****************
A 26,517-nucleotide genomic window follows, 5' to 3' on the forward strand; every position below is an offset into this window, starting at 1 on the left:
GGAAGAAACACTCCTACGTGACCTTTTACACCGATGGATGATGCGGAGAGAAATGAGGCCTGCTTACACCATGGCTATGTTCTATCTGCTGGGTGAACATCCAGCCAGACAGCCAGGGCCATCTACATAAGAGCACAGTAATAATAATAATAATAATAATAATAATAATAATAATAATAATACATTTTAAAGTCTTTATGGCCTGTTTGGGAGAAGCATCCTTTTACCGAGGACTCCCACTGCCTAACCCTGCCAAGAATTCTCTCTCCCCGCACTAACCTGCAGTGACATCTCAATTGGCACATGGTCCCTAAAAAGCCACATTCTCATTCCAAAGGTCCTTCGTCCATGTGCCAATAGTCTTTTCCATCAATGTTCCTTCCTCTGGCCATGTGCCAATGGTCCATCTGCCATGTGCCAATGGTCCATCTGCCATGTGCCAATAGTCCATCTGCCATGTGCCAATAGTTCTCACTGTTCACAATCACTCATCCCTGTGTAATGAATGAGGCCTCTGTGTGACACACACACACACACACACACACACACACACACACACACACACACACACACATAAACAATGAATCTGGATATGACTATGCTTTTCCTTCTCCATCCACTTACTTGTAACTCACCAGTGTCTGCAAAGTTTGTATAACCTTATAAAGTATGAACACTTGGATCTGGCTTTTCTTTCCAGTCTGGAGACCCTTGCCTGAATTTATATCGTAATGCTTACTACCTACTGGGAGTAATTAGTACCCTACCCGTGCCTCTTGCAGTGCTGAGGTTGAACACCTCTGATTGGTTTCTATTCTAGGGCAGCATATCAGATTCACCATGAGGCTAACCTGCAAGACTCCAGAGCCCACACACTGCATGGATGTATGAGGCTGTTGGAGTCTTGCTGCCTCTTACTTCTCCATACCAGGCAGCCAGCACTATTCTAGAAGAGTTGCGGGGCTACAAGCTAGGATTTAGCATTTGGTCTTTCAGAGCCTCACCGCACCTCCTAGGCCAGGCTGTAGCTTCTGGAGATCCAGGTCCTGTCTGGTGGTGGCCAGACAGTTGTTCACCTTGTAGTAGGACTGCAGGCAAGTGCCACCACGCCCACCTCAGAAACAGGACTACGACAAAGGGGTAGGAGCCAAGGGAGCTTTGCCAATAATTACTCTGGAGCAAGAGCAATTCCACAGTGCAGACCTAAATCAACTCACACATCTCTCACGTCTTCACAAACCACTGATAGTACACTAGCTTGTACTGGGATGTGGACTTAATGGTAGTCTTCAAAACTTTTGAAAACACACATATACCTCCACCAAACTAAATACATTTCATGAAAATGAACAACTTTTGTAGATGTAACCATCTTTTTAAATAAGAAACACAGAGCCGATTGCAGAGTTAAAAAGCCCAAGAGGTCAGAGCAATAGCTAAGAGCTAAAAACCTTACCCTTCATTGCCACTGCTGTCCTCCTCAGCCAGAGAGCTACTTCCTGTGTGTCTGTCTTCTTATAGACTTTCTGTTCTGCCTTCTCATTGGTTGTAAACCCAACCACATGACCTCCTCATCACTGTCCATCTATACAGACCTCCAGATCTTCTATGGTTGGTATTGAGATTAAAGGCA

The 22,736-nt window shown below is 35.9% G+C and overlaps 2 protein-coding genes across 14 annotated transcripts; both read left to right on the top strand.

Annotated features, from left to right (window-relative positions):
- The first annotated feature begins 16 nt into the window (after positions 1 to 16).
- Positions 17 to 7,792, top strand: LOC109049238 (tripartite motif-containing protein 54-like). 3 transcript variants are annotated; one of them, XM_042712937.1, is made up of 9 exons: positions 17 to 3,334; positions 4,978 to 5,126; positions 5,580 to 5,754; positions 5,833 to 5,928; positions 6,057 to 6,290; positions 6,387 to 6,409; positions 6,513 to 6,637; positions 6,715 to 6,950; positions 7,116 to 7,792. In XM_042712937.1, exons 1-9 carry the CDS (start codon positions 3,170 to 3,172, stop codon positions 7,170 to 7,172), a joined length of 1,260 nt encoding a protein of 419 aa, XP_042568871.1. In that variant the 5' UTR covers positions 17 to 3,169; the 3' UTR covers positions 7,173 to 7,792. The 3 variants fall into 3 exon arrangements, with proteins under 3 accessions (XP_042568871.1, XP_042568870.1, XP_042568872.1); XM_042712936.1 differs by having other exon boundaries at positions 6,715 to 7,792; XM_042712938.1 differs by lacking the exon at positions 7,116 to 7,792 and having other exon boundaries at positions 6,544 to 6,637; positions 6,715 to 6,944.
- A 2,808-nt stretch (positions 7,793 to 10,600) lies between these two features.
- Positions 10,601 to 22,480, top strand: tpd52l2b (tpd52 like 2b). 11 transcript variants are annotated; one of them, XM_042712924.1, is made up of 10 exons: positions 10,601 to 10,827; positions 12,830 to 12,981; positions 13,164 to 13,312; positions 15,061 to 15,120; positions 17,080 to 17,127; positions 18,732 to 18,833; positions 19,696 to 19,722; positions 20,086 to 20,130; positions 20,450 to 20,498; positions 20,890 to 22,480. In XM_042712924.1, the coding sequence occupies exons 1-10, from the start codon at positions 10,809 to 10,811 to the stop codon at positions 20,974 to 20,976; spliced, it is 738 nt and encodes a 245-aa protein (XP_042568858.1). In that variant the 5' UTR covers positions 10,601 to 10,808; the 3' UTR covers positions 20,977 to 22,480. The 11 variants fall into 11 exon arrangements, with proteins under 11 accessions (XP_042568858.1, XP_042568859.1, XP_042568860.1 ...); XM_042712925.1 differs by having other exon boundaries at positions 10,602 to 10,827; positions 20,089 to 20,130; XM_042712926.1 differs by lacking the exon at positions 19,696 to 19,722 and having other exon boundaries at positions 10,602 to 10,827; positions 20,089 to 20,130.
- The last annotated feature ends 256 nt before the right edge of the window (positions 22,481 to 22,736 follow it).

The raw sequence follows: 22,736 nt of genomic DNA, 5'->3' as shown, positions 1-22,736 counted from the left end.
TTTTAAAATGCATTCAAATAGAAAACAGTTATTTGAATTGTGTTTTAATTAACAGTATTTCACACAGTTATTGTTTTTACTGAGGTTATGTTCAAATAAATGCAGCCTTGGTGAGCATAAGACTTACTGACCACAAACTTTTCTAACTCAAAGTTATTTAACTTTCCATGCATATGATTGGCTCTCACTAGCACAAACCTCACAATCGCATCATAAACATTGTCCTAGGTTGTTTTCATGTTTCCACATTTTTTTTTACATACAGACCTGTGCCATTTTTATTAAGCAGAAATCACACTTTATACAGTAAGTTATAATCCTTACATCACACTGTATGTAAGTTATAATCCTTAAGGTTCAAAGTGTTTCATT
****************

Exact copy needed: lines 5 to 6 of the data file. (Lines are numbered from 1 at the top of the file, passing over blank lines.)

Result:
- The first annotated feature begins 16 nt into the window (after positions 1 to 16).
- Positions 17 to 7,792, top strand: LOC109049238 (tripartite motif-containing protein 54-like). 3 transcript variants are annotated; one of them, XM_042712937.1, is made up of 9 exons: positions 17 to 3,334; positions 4,978 to 5,126; positions 5,580 to 5,754; positions 5,833 to 5,928; positions 6,057 to 6,290; positions 6,387 to 6,409; positions 6,513 to 6,637; positions 6,715 to 6,950; positions 7,116 to 7,792. In XM_042712937.1, exons 1-9 carry the CDS (start codon positions 3,170 to 3,172, stop codon positions 7,170 to 7,172), a joined length of 1,260 nt encoding a protein of 419 aa, XP_042568871.1. In that variant the 5' UTR covers positions 17 to 3,169; the 3' UTR covers positions 7,173 to 7,792. The 3 variants fall into 3 exon arrangements, with proteins under 3 accessions (XP_042568871.1, XP_042568870.1, XP_042568872.1); XM_042712936.1 differs by having other exon boundaries at positions 6,715 to 7,792; XM_042712938.1 differs by lacking the exon at positions 7,116 to 7,792 and having other exon boundaries at positions 6,544 to 6,637; positions 6,715 to 6,944.